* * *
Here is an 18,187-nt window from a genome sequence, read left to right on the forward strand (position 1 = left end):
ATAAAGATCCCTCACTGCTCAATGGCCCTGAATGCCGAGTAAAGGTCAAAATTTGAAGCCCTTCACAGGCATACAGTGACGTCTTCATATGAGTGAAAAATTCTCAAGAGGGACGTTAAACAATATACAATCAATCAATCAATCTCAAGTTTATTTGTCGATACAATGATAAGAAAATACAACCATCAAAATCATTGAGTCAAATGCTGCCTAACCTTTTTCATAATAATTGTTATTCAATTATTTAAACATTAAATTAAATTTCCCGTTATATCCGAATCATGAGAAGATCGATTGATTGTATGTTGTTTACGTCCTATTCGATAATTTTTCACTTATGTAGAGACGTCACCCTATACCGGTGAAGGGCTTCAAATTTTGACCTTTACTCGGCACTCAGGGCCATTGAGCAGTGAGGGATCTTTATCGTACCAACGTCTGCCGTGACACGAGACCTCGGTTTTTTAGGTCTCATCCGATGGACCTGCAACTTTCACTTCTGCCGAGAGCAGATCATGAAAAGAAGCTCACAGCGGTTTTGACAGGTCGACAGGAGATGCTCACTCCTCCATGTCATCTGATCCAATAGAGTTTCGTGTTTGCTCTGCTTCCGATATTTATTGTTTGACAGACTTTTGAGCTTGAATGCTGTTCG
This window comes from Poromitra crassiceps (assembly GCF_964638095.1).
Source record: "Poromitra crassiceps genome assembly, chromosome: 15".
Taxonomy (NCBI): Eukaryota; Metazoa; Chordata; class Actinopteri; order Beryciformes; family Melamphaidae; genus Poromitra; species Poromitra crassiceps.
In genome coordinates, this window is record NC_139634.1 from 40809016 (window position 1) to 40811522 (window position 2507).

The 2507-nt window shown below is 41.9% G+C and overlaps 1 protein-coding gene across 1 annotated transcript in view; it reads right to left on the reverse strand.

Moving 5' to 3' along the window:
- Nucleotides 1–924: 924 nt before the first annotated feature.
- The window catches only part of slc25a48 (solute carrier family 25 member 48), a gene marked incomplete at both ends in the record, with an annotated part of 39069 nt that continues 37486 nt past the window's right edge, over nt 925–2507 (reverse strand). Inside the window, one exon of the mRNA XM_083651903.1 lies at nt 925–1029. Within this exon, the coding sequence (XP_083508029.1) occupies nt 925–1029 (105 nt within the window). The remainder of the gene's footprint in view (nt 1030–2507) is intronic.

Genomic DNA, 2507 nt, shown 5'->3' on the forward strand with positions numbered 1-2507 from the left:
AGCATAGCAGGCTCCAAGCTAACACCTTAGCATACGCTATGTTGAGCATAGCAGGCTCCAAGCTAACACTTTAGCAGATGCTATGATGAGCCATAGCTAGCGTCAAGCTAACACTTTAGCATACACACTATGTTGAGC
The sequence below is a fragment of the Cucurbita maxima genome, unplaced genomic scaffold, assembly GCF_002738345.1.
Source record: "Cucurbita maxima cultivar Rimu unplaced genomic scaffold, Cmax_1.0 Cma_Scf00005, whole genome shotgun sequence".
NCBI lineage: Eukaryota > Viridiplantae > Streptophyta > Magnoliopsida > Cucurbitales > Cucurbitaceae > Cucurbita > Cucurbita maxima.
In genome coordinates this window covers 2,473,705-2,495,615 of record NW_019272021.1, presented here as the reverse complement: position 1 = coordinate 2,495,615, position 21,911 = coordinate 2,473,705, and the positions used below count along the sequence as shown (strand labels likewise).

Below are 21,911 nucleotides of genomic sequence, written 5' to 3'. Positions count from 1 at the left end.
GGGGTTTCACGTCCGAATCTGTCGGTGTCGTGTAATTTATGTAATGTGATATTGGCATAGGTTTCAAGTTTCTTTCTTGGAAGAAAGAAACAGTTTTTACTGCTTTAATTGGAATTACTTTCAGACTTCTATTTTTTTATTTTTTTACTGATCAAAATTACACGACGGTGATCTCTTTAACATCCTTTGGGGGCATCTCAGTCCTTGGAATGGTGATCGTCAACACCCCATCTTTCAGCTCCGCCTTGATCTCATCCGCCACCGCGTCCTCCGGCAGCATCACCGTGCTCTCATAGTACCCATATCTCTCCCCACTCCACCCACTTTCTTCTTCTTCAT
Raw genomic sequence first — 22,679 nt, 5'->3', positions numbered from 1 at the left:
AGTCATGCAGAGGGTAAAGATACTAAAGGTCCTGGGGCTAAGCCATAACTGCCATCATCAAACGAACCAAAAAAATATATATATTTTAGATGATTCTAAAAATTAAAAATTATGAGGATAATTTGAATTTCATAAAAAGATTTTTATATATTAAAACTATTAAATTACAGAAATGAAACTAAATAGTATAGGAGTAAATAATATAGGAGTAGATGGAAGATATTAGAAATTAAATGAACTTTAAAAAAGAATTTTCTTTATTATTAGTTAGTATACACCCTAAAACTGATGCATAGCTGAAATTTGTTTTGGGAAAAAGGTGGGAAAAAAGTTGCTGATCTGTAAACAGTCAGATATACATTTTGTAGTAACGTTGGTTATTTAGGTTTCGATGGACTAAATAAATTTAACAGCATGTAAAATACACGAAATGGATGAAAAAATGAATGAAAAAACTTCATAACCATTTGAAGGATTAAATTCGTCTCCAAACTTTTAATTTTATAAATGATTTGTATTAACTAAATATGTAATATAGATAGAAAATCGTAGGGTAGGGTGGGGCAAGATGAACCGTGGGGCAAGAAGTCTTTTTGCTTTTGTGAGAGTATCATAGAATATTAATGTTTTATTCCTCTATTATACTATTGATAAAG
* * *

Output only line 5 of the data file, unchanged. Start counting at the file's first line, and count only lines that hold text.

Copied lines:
Taxonomy (NCBI): Eukaryota; Metazoa; Chordata; class Actinopteri; order Beryciformes; family Melamphaidae; genus Poromitra; species Poromitra crassiceps.